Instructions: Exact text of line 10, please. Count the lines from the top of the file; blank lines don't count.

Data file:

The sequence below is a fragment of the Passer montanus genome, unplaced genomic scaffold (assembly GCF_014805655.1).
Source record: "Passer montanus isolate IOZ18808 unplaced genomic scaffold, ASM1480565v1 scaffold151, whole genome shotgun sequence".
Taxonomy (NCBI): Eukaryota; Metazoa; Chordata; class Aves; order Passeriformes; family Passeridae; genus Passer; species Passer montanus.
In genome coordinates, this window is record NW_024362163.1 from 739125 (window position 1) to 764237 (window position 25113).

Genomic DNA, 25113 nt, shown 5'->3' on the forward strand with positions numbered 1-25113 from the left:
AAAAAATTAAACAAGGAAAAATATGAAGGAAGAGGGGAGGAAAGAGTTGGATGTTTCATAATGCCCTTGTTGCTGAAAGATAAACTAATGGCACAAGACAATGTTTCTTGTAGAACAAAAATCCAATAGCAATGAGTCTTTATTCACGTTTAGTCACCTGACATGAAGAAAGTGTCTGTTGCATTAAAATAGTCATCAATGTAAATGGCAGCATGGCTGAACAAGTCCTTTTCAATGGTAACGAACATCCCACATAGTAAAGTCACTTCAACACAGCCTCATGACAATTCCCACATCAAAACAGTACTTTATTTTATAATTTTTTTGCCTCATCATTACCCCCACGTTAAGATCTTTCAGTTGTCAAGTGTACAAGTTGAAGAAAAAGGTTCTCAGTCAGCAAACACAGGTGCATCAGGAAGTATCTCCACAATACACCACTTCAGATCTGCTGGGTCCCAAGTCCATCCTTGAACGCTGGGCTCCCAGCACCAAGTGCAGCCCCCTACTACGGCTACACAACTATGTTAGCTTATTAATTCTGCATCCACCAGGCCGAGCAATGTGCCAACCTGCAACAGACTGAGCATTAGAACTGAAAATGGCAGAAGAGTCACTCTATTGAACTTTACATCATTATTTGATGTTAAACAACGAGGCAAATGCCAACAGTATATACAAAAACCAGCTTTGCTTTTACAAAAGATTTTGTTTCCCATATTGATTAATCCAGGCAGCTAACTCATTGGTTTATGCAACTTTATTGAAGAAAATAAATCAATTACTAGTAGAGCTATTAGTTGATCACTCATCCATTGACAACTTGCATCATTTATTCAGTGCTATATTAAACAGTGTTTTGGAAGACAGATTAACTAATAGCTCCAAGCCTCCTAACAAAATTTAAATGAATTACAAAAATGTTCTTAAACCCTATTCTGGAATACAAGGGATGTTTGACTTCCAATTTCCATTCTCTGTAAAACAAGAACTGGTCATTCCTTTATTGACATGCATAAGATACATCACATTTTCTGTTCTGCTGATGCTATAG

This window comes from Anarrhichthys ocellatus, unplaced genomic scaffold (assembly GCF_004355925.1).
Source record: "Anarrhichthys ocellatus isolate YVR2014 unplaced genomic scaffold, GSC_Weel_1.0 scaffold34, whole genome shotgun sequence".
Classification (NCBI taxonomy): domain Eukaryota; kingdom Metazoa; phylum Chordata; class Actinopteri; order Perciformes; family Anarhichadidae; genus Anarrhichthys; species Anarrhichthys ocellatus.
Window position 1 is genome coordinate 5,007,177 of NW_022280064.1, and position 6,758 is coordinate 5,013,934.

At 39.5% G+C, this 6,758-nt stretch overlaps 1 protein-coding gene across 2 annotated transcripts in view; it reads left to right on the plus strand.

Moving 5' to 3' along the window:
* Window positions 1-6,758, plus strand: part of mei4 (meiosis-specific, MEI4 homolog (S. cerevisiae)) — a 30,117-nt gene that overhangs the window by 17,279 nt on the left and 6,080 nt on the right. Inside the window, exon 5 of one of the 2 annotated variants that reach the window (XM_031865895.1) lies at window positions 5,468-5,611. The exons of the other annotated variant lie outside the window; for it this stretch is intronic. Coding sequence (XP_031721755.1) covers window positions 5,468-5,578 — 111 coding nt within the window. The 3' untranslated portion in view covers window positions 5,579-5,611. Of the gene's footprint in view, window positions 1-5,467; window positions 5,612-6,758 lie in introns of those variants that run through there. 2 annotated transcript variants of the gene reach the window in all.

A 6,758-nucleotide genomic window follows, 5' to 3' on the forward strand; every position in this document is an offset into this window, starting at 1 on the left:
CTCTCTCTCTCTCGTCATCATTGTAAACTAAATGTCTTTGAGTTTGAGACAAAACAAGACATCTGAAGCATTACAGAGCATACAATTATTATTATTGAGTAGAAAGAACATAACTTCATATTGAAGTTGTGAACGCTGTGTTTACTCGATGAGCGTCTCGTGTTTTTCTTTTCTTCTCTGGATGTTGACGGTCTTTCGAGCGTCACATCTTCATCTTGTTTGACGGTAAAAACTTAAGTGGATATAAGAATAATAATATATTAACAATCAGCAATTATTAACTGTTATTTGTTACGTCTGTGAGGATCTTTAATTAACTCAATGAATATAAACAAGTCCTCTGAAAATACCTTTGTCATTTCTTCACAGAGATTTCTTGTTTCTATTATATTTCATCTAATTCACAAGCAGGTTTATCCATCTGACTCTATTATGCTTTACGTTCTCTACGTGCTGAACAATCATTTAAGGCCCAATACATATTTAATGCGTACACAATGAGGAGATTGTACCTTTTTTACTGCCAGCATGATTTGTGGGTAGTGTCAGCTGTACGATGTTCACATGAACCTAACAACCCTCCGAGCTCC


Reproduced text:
Window position 1 is genome coordinate 5,007,177 of NW_022280064.1, and position 6,758 is coordinate 5,013,934.